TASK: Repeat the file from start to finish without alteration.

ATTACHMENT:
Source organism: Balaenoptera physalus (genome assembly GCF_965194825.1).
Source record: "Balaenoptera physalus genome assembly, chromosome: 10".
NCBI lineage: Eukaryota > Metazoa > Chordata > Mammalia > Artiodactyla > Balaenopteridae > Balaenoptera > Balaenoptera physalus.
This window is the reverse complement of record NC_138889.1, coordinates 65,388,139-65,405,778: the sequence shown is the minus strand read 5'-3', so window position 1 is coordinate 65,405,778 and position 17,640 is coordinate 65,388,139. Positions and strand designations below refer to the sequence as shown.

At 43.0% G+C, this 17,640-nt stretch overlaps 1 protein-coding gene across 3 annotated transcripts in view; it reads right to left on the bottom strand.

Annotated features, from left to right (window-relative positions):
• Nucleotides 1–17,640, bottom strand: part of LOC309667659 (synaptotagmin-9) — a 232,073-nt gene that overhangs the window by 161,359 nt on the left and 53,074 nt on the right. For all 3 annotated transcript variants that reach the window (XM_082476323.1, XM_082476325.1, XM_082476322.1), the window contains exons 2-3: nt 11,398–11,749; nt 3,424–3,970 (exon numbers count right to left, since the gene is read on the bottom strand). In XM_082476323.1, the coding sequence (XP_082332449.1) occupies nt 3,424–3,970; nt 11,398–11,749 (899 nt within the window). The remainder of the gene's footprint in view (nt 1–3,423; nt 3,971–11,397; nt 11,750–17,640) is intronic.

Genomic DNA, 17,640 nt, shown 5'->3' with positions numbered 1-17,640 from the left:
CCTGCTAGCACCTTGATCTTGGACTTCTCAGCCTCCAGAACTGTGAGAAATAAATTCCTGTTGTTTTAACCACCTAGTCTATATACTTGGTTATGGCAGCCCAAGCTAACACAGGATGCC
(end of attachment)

Source organism: Balaenoptera physalus (genome assembly GCF_965194825.1).
Source record: "Balaenoptera physalus genome assembly, chromosome: 10".
NCBI lineage: Eukaryota > Metazoa > Chordata > Mammalia > Artiodactyla > Balaenopteridae > Balaenoptera > Balaenoptera physalus.
This window is the reverse complement of record NC_138889.1, coordinates 65,388,139-65,405,778: the sequence shown is the minus strand read 5'-3', so window position 1 is coordinate 65,405,778 and position 17,640 is coordinate 65,388,139. Positions and strand designations below refer to the sequence as shown.

At 43.0% G+C, this 17,640-nt stretch overlaps 1 protein-coding gene across 3 annotated transcripts in view; it reads right to left on the bottom strand.

Annotated features, from left to right (window-relative positions):
• Nucleotides 1–17,640, bottom strand: part of LOC309667659 (synaptotagmin-9) — a 232,073-nt gene that overhangs the window by 161,359 nt on the left and 53,074 nt on the right. For all 3 annotated transcript variants that reach the window (XM_082476323.1, XM_082476325.1, XM_082476322.1), the window contains exons 2-3: nt 11,398–11,749; nt 3,424–3,970 (exon numbers count right to left, since the gene is read on the bottom strand). In XM_082476323.1, the coding sequence (XP_082332449.1) occupies nt 3,424–3,970; nt 11,398–11,749 (899 nt within the window). The remainder of the gene's footprint in view (nt 1–3,423; nt 3,971–11,397; nt 11,750–17,640) is intronic.

Genomic DNA, 17,640 nt, shown 5'->3' with positions numbered 1-17,640 from the left:
CCTGCTAGCACCTTGATCTTGGACTTCTCAGCCTCCAGAACTGTGAGAAATAAATTCCTGTTGTTTTAACCACCTAGTCTATATACTTGGTTATGGCAGCCCAAGCTAACACAGGATGCC